I've answered a general and speculative question:

How long should a person keep blood test results?

with an equally general and hypothetical answer (except for a tiny point which I've edited.)

Yet - a commenter says my answer lacks credible references. Is it? That is, did I make the kind of claims for which references, rather than just logic, is required?

| |

I'm the person who made that comment. The problem here is you've been caught in a scope change. The question is rather old, dating to the earliest days of the site. When that question was asked, your answer might have been acceptable. Although references have always been required, that rule was less rigorously enforced in the past.

But earlier this year the site underwent a major revision to both the name and scope. The name was changed from Health to MedicalSciences to emphasize this change. The new focus of the group is aimed at a more scientifically rigorous, more professional audience. Requiring supporting references more stringently is part of that change in scope.

I disagree that the question is general and speculative. It's actually quite specific and practical. I think it's a pretty good question, and the high vote count indicates the community agrees. But even if it were general and speculative, that wouldn't relieve answerers of the need to support their factual claims. For example, this statement in your answer would benefit from some support:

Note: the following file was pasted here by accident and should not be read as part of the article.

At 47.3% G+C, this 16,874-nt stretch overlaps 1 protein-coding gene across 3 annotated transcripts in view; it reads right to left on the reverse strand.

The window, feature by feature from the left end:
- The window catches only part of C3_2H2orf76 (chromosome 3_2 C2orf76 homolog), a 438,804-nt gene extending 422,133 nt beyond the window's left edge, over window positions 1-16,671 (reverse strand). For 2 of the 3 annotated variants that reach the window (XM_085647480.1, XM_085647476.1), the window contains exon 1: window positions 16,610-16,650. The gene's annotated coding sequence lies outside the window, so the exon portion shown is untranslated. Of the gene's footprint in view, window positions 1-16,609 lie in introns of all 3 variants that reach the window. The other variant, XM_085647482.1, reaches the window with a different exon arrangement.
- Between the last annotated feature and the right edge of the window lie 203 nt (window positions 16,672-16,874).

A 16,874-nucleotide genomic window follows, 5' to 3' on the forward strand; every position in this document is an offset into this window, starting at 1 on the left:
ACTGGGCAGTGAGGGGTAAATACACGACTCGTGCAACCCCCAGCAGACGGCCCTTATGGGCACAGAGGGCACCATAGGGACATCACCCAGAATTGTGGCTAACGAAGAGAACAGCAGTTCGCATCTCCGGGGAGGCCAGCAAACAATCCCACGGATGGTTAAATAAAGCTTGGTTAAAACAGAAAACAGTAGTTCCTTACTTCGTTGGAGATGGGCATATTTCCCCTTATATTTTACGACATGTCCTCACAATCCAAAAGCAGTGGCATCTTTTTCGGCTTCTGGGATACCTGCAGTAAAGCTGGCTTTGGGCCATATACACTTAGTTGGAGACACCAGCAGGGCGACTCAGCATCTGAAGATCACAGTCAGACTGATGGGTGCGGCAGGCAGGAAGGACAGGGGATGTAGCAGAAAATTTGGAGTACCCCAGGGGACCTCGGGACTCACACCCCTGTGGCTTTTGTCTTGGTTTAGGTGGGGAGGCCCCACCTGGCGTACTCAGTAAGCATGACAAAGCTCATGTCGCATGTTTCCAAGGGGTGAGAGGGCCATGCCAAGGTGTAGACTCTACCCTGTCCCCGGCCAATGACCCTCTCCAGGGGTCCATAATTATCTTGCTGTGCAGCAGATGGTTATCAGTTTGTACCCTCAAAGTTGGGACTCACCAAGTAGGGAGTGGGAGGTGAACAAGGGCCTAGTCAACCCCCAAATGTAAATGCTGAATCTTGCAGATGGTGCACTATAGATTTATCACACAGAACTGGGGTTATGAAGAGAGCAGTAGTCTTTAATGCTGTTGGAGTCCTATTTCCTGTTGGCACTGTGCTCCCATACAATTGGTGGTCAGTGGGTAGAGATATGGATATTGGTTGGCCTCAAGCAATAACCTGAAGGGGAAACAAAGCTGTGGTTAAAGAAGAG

If a doctor is considering whether to administer some treatment, they could well use older blood tests - because those could indicate situations you might get into, or conditions you might be prone to.

Although I think that's true, the way you've worded it is entirely speculative. This could be solved quite simply with an example. What treatments might require a review of past blood work? Find an example and give us some sort of reference for it. Answers aren't expected to be doctoral theses with a full bibliography; we only require you to demonstrate that you're not voicing pure opinion. Supply that and I'm good with your answer. That's why I only added a comment instead of deleting it -- to give you a chance to fix it. If you don't, I can almost guarantee someone will flag it, and that will lead to deletion by me or one of the other mods.

| |
  • Ok, fair enough, but to be honest - I don't feel confident enough with any concrete example, not having a medical background myself. However, I would appreciate an edit which would add that... – einpoklum Dec 10 '18 at 0:11
  • @einpoklum I think your answer demonstrates you're capable of doing some research and finding an example. – Carey Gregory Dec 12 '18 at 6:09
  • 1
    @LangLangC No, had not been aware of that. I'll have to give that a try because I do find myself pasting the same comments in quite often. Thanks! – Carey Gregory Jan 6 '19 at 16:30

You must log in to answer this question.

Not the answer you're looking for? Browse other questions tagged .